MilendaN. said...

I think the message that Shakespeare was trying to reveal Hamlet is to only trust in yourself. Because even your loved one, your family and your friends can betray you and stab you in the back. Which his family, friends and loved one did right.. Your probably asking how did he live without trusting anyone...Well I believe that he trusted himself.
I definately think that the end justifies the means because the sinners died that signifies how they lived. Like what we talked about in class how Horatio had been pretty good that is why he didnt die. But Polonius, Claudius, Gertrude, Ophelia and Hamlet died because they have all sinned at one point. Like the saying, if your good you will have a chance to live longer but if your bad you wont have a chance to live longer.

alliem said...

I think that the message Shakespeare was trying to reveal is that things such as murder, selfishness, and greed only lead to more murder, selfishness, and greeed. It is like a cycle. Yes, I think that the end did justify the means. I think that each character did preform an act or acts that did lead them to their often deadly end. Shakespear's was trying to show the destruction of selfishness and murder.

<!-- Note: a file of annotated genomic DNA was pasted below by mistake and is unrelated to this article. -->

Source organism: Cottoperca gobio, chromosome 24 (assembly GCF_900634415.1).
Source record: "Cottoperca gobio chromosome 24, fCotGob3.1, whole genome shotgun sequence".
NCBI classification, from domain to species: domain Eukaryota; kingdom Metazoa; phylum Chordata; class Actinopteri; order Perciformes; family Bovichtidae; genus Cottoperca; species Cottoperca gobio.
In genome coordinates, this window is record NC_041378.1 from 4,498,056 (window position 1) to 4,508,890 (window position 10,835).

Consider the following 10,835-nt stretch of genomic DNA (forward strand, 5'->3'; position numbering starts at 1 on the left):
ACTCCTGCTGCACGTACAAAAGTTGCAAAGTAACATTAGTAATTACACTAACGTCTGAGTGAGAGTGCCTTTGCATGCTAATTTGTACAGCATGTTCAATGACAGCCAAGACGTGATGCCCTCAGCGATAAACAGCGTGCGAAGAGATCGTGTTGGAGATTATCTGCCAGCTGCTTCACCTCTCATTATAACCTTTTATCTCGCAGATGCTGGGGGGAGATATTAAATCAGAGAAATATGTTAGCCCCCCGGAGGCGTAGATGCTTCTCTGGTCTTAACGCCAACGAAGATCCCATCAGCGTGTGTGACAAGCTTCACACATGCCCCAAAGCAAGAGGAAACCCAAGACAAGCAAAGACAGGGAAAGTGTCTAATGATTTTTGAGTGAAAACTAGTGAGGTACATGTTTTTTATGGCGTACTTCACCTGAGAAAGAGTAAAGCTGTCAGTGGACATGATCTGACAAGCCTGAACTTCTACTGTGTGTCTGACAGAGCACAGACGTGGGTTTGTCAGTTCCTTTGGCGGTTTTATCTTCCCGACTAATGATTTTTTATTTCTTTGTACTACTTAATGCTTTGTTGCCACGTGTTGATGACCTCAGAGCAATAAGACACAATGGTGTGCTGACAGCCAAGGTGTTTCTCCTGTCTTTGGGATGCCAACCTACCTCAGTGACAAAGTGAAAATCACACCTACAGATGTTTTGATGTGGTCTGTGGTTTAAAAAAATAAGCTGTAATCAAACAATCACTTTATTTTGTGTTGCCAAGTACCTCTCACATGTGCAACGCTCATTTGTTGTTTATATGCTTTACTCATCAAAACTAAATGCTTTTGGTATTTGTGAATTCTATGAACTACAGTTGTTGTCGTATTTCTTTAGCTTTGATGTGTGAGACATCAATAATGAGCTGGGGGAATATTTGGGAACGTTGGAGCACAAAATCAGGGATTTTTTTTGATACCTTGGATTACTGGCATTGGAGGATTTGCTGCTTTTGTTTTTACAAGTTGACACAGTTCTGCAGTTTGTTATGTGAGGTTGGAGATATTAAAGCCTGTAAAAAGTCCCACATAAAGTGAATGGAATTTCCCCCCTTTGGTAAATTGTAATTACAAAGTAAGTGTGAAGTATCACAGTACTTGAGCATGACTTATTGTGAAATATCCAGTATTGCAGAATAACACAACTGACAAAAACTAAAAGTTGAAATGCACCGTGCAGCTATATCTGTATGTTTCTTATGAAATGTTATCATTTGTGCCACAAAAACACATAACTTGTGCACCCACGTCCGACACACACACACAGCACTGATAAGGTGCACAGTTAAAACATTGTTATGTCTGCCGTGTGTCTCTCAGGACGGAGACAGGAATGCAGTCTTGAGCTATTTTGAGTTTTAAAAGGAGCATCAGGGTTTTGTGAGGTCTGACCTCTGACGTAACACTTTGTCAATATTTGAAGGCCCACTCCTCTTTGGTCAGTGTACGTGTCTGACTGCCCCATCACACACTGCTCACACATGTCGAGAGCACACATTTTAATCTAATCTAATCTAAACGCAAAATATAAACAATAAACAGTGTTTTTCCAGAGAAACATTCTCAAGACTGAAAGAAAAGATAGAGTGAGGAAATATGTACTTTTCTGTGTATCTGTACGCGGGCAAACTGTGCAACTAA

Kyle B. said...

I definitely think that, in this particular scenario, the end justified the means. Claudius died, the evil mastermind that could be seen as the root of the chaos that followed his murder of his brother, and Hamlet, the heroic son of the fallen king, was the one who was fit to bring justice down upon him. Quick side note...I just realized that there was no earthly being that gave Hamlet any "permission" to kill Claudius. Even if it was fated for him to do this through the might and wisdom of God, no person on earth gave him any semblance of authority. I don't think it matters that no one expressly knew about the murder. Hamlet was not given any responsibilities after his father's death and was seen as a fly on the wall by everyone...Anyways, random thought. Hamlet felt he was given this task by the ghost of his father and he felt that he knew what he should do. But we all know what happens with the best laid plans of men, especially in Shakespearean tales. Hamlet killed Claudius honorably with the thrust of a sword. He had a wonderful plan and every step, that is, the steps exclusively included and accounted for in the plan, was purposed with a specific outcome. Hamlet and his name deserved honor and therefore, the end justified the means. His actions were also paid for through his death. Everything evened out. Wow, that was kinda long.

kmckeon said...
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kmckeon said...